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UK: Australian stimulus backed by G20 agreement, Swan says

By Valkerie Baynes
Sun Sep 6 04:52:26 EST 2009
Sat Sep 5 18:52:26 UTC 2009

LONDON, Sept 5 AAP - Australia's approach to economic stimulus has been supported by a renewed commitment from G20 nations to carry on with measures to boost the global economy despite signs of a recovery, Treasurer Wayne Swan says.

Speaking after a meeting of finance ministers from the G20 group of developed and developing countries in London on Saturday, Swan said Opposition calls to rein in stimulus spending are out of touch.

"They simply don't understand the nature of the global recession, its impact on Australian households," Swan told reporters.

"It's pleasing to see that the IMF (International Monetary Fund), the G20, the business community across the board in Australia, the Liberal Treasurer of Western Australia, Troy Buswell, all understand the importance of economic stimulus and what it has done to support the Australian economy in its hour of need."

Swan reiterated that Australia's annual gross domestic product (GDP) would have dropped by 1.3 per cent instead of growing at an annual pace of 0.6 per cent, as figures last week showed, had it not been for the government's stimulus package.

"I'm really proud of what our nation has achieved by all working together, employees and employers," Swan said.

"Economic stimulus has been boosted by the fact that there was a very determined mood in Australia for people to come together and to work hard through these difficult times.

"The combination of that national spirit with the economic stimulus put in place by the government has produced a powerful result."

But he warned that there's a long way to go and that Australia is not immune to the global impact of the world's worst financial crisis since World War II.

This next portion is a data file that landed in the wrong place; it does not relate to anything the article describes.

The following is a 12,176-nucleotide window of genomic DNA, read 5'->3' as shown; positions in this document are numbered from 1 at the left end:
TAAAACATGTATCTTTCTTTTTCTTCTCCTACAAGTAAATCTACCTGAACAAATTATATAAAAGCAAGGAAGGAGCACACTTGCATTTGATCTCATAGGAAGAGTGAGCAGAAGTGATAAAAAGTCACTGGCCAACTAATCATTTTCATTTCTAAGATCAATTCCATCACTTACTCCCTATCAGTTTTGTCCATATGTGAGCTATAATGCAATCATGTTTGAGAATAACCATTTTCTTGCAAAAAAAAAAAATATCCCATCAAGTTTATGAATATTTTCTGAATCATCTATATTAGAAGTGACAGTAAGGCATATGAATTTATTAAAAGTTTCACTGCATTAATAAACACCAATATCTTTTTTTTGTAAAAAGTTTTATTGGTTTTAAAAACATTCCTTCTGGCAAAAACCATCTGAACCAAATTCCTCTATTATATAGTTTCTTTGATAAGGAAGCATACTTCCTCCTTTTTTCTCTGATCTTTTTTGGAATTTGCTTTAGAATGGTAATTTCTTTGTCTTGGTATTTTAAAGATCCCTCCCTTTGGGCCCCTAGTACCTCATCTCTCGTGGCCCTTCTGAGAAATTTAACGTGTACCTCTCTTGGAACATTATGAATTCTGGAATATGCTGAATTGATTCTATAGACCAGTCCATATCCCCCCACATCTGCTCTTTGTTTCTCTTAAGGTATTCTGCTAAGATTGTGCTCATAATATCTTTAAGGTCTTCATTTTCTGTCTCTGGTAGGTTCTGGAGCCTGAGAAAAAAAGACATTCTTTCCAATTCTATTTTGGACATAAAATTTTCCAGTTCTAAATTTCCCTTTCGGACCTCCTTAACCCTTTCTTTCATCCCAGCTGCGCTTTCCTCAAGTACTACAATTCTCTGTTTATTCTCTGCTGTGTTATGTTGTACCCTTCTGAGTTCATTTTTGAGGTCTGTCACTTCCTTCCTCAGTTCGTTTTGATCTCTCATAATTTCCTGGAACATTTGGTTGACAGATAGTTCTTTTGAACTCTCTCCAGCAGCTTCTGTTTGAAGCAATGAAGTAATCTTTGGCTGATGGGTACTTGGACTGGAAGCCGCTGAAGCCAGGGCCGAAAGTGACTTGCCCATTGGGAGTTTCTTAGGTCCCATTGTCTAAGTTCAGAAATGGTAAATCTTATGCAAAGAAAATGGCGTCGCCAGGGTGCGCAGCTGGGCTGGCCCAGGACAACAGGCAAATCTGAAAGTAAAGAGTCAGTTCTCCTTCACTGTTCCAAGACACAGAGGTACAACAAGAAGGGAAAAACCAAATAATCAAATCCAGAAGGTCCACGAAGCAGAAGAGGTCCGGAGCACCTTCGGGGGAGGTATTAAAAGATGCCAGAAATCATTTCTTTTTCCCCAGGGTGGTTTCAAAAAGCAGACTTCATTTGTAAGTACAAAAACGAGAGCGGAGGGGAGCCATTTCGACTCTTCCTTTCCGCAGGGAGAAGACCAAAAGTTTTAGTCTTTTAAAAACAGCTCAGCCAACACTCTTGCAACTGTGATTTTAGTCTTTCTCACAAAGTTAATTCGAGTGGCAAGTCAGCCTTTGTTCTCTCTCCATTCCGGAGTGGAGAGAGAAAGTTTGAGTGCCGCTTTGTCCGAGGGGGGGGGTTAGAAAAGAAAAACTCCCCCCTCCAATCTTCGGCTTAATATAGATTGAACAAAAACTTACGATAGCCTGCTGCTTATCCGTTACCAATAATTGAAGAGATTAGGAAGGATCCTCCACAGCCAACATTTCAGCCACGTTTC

In a joint communique, the G20 finance ministers said they would "continue to implement decisively our necessary financial support measures and expansionary monetary and fiscal policies ... until recovery is secured".

They also promised a crackdown on bankers' pay and committed to giving developing countries a greater say in international financial regulation.

While agreeing to impose tighter control on bankers' salaries, officials were forced to compromise after Britain and the US deemed French and German calls for a cap on bonuses unworkable.

Swan said the need for co-ordinated withdrawal of economic stimulus was spoken about, but there was caution about timing.

He also repeated that Australia's stimulus package was designed to be wound down gradually from the December quarter this year, through 2010, as the global economy recovers, and that remains the case.

"We had a discussion about the need for co-ordinated exit strategies when the time is right and of course ministers believe the time is not right yet," Swan said.

"These are matters that you keep a very close eye on, but what we do know is there has been a very substantial drop in global demand and of course that is not going to come back quickly.

"What ministers in the room today felt was that when we see a sustained return of private demand, that will be the time to begin winding back these global measures."